Organization for the Victory of the People (OVP) agrees with Freddie Kissoon’s article, Small parties tell the story of an insane nationality (KN, 21/1/20). The article addresses an issue that OVP addressed months ago. On August 16th, 2020, OVP was the first organization to invite all the small parties to a round table discussion at Critchlow Labour College. Popular political commentators, Christopher Ram and Ramon Gaskin were invited as observers.
At that meeting, OVP opened the discussion by suggesting that the small parties form what is known as a “Big Tent”. This means that they would unite around a common platform. OVP suggested the following points for agreement:
1) Protect Guyana’s sovereignty.
2) Initiate constitutional and electoral reform – end winner takes all and the duopoly of PNCR and PPP.
3) Re-establish free education from nursery to university.
4) Provide quality healthcare for all – modernize Georgetown Hospital and all national healthcare services with an emphasis on preventive healthcare.
5) Revisit Guyana’s immigration and citizenship policies.
6) Re-negotiate the ExxonMobil contract
Surprisingly, there was agreement on the above points. Everyone expressed the sentiment expressed in Mr. Kissoon’s article that the only way the small parties could bring about change is to merge into a coalition. This could have denied both political dinosaurs a majority by holding just one seat that would give them the balance of power. The rest is history and suffice to say, a great opportunity was missed.
Mr. Kissoon remarks: “These misfits have just dropped out of the skies and want to defeat two humongous political parties”. He posits that faced with this “grim reality” it seemed obvious that a merger was the only way forward. But alas, as Mr. Kissoon laments, a combination of “pomposity, hubris, hauteur and insanity” prevented the leaders of the small parties from understanding what Mr. Kissoon refers to as “their place in the scheme of things”.
OVP observed that big egos combined with a complete lack of political experience and knowledge of Guyana’s political architecture prevented these newcomers from developing an effective strategy. Once we realized that a “big tent” was not possible, we took a decision to adopt our current electoral strategy, precisely because we fully understand “our place in the scheme of things”.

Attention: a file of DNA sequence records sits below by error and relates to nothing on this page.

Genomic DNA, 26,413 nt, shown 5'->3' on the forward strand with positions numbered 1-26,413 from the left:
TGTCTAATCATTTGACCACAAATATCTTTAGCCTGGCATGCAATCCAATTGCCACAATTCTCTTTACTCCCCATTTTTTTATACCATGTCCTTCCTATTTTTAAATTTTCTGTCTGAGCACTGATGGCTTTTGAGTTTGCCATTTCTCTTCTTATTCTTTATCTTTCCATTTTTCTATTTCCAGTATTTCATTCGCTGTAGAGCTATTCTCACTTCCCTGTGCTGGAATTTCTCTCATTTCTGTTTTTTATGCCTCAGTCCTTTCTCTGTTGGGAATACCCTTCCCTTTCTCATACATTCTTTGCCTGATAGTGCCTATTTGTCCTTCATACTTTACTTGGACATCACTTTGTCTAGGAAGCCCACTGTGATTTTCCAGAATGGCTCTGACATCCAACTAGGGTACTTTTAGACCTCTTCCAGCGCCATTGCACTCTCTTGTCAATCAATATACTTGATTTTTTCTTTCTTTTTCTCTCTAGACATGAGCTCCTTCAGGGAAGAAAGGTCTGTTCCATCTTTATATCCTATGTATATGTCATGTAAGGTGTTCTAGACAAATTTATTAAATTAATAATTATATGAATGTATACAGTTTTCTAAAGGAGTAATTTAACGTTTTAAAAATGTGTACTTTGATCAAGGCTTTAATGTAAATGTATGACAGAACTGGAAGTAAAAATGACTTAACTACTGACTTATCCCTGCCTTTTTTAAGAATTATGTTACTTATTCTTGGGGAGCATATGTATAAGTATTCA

We are asking the electorate to give their presidential vote to APNU+AFC. We have made it clear that this is critical support and that we have serious ideological and political differences with the ruling Coalition. Why then, some ask, is OVP asking us to give them our vote? Because, due to the failure of the small parties to form a “big tent” we are now faced with a situation that could possibly open the gates for a return of the PPP Regime. Surely, our memory cannot be so short of things of the past. January 30th, 2020, will mark the 14th anniversary of the assassination of political activist, Ronald Waddell, and there can be no turning back.
The very reason that there are now so many new parties on Guyana’s political landscape is precisely because of the breathing space created by the PPP’s defeat. Unlike us, many of those now speaking up were too afraid to do so when the PPP was in power. As we have said, presented with a choice of 20 lashes or 10 lashes, we will choose the 10 lashes, while acknowledging that no lash is the better option. We are also very clear about the fact that after these elections the struggle continues. The fight to complete our national liberation struggle is underway. OVP fights on many fronts – election is only one front.
We are very clear that in order to bring about a new order in Guyana, where true independence and economic justice prevail, we need to break out of these two party stranglehold, but as we all know, this is easier said than done. Given the absurd dialectic that we find ourselves trapped in, we say, as we said in 2015: Give your top vote to APNU+AFC (to keep the PPP out of office) but don’t put all your eggs in one basket! Vote OVP in Region 4 – it’s called shared governance. A carefully crafted strategy to give the people the power to keep things in check!
Gerald A. Perreira
Organization for the Victory of the People (OVP)
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